Recording Hiss/White Noise

Hello! I recently purchased some Lavalier microphones from Audio Technica (ATR3350), but I’m having trouble recording with them. When I plug them into the laptop (1/4" connection), the recording always has a hiss/static/white noise in the background and the levels are very quiet. The mics have a battery powered condenser that switches on and off, but even when all mics are off, the hiss is present. There is a mic boost feature in the computer’s recording device properties, and that works to get the volume up, but it also increases the volume of the hissing. Audacity’s noise filter can’t really cut this sound out without severely distorting the recording. Also, Audacity seems to be setting the recording input volume to 25% automatically each time I hit Record, which doesn’t seem to be helping.

I was using a Zoom H2 to record (USB connection) and didn’t have this problem, but when I connect the lav mics through the external mic jack on the H2, the hiss is there.

My question is, is this some issue with my laptop hardware, setup, drivers, or mics, and how can I get rid of this excess noise? I am getting a mixer, but I’m worried that the hiss will still be present. I also checked a few different lav mics to make sure it wasn’t a problem with a broken mic, but there was no change. I contacted my Audio Driver manufacturer (Realtek) but they don’t think the problem is on their side. I contacted Audio Technica and haven’t heard back yet.

Just in case it is helpful, here are my system details:

HP Pavilion TX2500 Notebook PC
Windows Vista (64bit)
Service Pack 2

Realtek High Definition Audio Driver
Driver Date: 6/2/2008 (Most recent, up-to-date version)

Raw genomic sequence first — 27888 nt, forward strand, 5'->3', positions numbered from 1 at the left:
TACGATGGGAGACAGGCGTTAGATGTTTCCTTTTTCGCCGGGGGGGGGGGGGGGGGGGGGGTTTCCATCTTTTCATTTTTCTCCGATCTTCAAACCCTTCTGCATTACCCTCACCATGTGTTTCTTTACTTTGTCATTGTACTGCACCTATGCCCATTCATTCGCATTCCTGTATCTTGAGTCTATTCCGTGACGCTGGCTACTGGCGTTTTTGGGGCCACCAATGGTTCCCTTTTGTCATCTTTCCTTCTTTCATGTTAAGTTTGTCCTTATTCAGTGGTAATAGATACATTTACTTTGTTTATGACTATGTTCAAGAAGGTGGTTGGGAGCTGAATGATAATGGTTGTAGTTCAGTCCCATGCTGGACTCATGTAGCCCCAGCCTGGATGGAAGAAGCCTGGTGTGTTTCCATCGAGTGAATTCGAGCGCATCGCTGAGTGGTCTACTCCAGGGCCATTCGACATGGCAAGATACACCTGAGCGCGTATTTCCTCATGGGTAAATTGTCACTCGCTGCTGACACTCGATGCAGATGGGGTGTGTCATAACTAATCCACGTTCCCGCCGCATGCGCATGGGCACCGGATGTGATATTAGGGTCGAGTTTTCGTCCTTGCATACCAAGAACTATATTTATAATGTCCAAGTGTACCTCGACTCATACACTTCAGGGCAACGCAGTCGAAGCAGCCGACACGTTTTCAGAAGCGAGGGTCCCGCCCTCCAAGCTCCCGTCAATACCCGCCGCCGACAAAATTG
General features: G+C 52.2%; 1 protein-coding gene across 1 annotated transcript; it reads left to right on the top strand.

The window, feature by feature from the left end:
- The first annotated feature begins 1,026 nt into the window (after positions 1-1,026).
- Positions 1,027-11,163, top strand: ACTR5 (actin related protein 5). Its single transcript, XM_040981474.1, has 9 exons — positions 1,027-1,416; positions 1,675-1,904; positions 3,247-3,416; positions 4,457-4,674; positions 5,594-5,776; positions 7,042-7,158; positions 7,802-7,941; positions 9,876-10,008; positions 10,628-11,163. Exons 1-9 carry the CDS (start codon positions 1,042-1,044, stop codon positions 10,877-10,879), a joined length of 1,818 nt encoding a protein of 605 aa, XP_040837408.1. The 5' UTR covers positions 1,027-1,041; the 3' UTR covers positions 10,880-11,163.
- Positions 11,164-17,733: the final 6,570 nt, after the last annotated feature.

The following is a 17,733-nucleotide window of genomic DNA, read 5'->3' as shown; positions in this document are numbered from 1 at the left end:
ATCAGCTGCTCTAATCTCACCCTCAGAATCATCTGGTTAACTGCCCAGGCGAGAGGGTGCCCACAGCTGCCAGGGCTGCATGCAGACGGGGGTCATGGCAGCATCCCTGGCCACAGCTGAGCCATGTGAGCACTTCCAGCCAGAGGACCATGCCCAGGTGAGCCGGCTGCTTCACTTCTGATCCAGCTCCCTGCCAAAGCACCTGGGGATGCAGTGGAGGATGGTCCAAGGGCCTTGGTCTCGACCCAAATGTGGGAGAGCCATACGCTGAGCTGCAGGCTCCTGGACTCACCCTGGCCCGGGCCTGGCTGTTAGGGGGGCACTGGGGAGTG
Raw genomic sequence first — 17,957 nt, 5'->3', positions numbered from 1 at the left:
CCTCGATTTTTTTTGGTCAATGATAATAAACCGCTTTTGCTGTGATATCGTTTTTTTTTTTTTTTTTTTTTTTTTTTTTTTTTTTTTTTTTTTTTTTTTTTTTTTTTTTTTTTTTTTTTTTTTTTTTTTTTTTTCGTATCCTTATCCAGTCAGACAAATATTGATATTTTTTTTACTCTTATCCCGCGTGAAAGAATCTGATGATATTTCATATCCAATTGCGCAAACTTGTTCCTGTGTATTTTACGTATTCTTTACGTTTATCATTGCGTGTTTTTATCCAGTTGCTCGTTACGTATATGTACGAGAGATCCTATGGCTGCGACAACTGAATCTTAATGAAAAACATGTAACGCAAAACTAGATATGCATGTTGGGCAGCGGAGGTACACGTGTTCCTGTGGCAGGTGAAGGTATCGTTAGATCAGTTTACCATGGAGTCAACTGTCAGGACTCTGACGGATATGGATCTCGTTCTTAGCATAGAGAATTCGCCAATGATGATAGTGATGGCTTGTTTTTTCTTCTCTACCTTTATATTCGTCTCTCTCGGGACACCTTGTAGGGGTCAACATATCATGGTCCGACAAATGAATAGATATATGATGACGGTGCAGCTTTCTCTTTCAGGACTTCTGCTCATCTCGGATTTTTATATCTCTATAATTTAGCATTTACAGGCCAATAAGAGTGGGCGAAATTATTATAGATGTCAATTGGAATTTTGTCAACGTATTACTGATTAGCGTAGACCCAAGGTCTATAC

Driver Version:

Any of you smart people have any ideas?

You know the microphone has a battery, right? Probably a silver 357 or 76 watch battery (Radio Shack). When that one goes soft, the volume goes way down and the hiss level goes up.

The microphone boost in the sound card setup should have worked. That’s what it’s there for and we use microphones like this all the time.

Try a fresh new battery and try not to touch the battery with your fingers before you put it in. The oils on your skin can mess up the electrical contacts. Use a paper towel or tissue.

At best this microphone is not going to blow you away with volume. You only get that when you use a good external mixer, but it should work OK.

And it could be broken…


Good idea with the batteries. I had already out them in, but didn’t think about touching them messing up the contacts. I tried cleaning one and retesting, but it didn’t seem to have an effect. The mics are a new purchase, but since I didn’t get them directly from the company, the batteries might have expired. I’ll try new batteries tomorrow. If that doesn’t work, what would I try next? I could deal with the lower volume recording if the hissing didn’t cover it up so much.

could be a noisy soundcard in the laptop
I had one pc with realtek and the parts around it were defective so I got random noise steadily and low gain.

if you remove the mike do you still have the noise?

my H2 does not have a 1/4" jack.
if your plug your mike into that okay
how does the mike plug into the pc 1/4" jack
if you are using adapters to change a 1/4 mike to a 3/8 pc connection that could cause noise

best bet to check the batteries and then any adapters you have
after that i would say the pc needs fixing but i would get an external interface before doing that.

It does sound a lot like a weak sister microphone. If a fresh, new battery doesn’t help (we replace all ours once a year, sometimes sooner) then try the microphone in another computer, like your mom or your sister or something. If it’s noisy there, then you got a bum microphone.

You might try to clean the contacts. pull the plug out of the sound card and rub it with a paper towel moistened with Windex or other glass leaner. Vodka works, too. Dry it with another towel and make sure it’s firmly pushed into the sound card all the way and turn it a little bit.

This microphone does not get its working voltages from the sound card like some “computer” microphones do. It has its own battery. That gets you around a lot of the noise problems that some microphones inherit from a ratty computer.

Nobody is going to give Windows PC sound cards any awards for high quality, quiet sound, but they do work – most of them.